Earnings season is back and tech stocks are surging.
Happy Monday, and as per our practice, let’s start the week with a deep dive into “What’s Happening Now” and what’s ahead in these admittedly interesting times.
Below, we examine current signals from the US tech sector and surging tech stocks, geopolitics, the earnings outlook, gold, the U.S. Dollar, China and even Tesla.
S&P 500 Index Too Tech Heavy?
The Technology Sector is looking a bit toppy to us this mid-January, as the charts below portray.
If you haven’t already noticed, the U.S. Nasdaq is trading through the roof, with two particular FAANG stocks–Alphabet Inc. and Apple Inc.–reaching new highs. We think Tesla is not far behind, and about to surge higher on hype, as it remains a company with no earnings or profits–but then again who needs earnings or profits in a Twilight Zone?
In melt-ups like this, seeing tech stocks soar is no surprise at all. Despite the fact that a closer look under the hood of the tech sector in general, or the clever tricks used by executives at Apple in particular, market tailwinds always favor tech first.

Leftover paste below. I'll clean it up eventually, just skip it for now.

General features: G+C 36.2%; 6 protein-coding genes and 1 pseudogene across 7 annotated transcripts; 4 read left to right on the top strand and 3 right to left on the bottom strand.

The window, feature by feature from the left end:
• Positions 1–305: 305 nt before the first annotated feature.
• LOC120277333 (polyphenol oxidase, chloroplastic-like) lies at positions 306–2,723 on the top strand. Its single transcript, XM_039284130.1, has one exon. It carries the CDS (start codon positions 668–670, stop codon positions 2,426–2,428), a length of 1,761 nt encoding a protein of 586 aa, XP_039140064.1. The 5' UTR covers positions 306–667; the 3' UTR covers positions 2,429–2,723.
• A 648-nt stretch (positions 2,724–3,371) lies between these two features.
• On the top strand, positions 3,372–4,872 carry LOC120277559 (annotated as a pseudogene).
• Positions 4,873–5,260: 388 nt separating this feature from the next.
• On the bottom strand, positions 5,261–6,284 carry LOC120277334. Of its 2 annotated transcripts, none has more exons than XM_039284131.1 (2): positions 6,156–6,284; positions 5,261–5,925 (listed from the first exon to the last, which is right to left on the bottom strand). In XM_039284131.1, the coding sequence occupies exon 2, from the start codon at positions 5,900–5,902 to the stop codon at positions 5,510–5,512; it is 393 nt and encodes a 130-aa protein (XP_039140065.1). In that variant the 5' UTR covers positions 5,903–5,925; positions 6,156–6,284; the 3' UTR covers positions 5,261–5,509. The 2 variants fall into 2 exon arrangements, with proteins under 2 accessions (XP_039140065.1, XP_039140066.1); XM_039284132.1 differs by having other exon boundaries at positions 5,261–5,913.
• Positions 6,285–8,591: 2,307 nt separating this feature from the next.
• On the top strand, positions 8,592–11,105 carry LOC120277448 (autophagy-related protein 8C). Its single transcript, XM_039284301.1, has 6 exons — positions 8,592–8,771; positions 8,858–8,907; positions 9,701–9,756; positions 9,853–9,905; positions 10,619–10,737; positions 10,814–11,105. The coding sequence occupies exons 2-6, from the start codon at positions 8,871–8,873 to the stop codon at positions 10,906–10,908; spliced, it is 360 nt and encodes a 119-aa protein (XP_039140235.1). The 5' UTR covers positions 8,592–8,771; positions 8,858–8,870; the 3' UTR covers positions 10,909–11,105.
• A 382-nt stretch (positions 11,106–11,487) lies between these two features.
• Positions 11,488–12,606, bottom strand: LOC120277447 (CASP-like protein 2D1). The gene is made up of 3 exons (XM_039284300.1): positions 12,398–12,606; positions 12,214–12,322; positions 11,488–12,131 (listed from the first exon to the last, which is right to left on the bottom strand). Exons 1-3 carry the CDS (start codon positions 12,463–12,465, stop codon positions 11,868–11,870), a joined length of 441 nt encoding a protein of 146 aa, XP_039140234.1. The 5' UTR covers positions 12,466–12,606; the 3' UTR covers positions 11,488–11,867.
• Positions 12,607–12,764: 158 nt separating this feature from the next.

This, of course, is good for stock holders, but the fact that market cap of the FAANG tech stocks now comprises greater than 50% of the entire S&P 500, suggests it might be worth renaming the S&P 500 the “S&P 5” as this small handful of tech stocks is essentially becoming the market…
Be warned, however, as it’s a terribly bad sign to see so much market capitalization driven by such a small number of over-valued tech stocks which rise high together in artificial tailwinds yet tank together by greater than 30% or more in headwinds, as was the case in 2018-2019.
Despite tech’s current good news and surging tech stocks, we further caution that the Nasdaq is hovering in overbought territory…
We’ve also been tracking the tech stocks in our Sector Rotation Chart, as other Sector ETF’s begin to roll over. For now, tech stocks are holding up the best among Sectors, but fair warning … caution ahead.
Finally, we would add this chart, revealing no new sustained highs in inbound investor flows into the tech stocks of the Technology Select Sector ETF (XLK).
In other words, if
If you’ve been wildly profitable in this Sector, it wouldn’t be a bad idea to think about taking some profits off the table.